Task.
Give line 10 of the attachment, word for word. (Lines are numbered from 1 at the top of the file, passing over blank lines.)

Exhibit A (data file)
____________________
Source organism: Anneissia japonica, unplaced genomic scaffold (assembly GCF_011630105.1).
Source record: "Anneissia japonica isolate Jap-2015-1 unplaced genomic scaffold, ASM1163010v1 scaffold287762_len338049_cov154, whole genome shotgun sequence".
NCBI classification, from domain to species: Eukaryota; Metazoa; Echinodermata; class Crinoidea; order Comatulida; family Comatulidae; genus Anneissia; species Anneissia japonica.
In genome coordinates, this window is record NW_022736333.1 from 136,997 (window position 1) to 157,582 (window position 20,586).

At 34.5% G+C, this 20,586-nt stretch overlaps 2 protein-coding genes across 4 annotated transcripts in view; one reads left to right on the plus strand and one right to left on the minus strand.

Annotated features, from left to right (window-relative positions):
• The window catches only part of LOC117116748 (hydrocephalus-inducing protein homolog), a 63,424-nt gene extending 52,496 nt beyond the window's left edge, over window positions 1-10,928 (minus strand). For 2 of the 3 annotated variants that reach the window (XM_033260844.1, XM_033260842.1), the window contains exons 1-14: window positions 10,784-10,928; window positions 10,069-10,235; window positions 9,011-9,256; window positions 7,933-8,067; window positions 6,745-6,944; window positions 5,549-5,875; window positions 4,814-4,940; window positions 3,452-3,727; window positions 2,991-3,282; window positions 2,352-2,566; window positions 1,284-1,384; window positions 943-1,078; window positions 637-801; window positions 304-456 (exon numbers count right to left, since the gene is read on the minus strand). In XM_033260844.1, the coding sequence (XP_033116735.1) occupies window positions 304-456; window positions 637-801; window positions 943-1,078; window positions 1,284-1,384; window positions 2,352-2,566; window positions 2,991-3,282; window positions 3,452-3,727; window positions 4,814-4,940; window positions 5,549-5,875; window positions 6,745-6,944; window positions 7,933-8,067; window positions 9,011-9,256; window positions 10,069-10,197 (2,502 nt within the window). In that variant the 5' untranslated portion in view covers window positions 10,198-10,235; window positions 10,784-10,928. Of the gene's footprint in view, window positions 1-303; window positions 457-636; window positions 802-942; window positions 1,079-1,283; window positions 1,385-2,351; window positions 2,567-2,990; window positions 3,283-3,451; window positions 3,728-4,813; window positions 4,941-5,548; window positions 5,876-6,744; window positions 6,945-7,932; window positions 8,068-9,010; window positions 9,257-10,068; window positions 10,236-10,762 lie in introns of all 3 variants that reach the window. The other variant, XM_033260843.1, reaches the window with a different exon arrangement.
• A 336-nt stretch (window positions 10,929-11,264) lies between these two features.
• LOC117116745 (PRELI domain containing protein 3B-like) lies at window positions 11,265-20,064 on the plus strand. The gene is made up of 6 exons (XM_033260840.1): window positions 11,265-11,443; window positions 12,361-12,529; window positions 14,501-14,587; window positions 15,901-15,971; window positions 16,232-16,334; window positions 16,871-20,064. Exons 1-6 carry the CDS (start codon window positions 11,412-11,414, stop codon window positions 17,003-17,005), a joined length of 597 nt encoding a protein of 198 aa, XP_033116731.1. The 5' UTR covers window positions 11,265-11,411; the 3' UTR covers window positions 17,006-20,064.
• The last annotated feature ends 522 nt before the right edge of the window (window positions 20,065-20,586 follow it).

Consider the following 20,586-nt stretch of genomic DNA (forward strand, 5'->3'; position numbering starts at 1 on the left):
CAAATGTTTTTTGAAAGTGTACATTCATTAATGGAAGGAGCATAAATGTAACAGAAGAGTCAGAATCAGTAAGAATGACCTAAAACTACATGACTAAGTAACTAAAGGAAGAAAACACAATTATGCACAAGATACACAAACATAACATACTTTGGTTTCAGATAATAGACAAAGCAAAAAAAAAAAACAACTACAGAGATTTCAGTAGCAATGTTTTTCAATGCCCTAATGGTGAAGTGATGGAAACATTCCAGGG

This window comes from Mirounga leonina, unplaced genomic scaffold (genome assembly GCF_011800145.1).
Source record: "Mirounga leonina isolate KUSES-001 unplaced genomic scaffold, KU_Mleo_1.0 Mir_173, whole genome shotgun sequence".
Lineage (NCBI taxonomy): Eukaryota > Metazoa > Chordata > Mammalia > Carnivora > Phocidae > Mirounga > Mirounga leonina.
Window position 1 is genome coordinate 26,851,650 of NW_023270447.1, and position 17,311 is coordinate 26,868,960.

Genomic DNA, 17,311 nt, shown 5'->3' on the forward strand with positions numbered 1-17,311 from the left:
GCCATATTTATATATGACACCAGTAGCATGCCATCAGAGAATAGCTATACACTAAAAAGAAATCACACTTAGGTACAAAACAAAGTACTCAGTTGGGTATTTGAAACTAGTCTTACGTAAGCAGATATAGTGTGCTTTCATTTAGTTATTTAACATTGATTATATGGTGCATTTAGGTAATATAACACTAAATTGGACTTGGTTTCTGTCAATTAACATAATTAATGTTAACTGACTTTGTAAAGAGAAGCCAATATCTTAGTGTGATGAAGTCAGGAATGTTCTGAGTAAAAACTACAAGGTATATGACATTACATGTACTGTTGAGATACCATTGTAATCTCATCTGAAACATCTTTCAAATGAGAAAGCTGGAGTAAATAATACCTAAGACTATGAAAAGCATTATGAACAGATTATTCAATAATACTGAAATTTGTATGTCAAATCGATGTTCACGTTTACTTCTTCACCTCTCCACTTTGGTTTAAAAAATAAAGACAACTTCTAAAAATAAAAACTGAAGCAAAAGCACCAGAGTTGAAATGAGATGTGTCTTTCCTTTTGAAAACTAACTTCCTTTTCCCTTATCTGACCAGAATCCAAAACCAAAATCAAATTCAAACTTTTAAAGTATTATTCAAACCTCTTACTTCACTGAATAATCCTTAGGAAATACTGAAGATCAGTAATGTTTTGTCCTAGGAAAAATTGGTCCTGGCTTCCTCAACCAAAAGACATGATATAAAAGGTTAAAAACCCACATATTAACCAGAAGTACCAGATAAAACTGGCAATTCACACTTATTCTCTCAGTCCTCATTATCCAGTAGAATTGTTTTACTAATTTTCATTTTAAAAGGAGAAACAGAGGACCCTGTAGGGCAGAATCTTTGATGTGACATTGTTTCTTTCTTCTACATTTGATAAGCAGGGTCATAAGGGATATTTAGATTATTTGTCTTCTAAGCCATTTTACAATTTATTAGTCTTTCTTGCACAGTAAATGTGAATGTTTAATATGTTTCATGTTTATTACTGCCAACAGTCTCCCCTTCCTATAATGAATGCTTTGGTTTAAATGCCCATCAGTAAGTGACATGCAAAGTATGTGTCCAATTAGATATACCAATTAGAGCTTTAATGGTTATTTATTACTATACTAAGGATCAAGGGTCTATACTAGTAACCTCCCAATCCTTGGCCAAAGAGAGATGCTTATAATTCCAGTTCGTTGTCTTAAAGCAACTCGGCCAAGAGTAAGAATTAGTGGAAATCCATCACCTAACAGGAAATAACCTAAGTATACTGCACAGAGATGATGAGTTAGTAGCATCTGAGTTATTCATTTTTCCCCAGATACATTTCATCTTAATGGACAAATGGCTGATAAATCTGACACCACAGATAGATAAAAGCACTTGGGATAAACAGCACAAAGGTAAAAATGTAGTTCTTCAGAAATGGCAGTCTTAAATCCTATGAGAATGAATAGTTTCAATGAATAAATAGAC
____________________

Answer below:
• The last annotated feature ends 522 nt before the right edge of the window (window positions 20,065-20,586 follow it).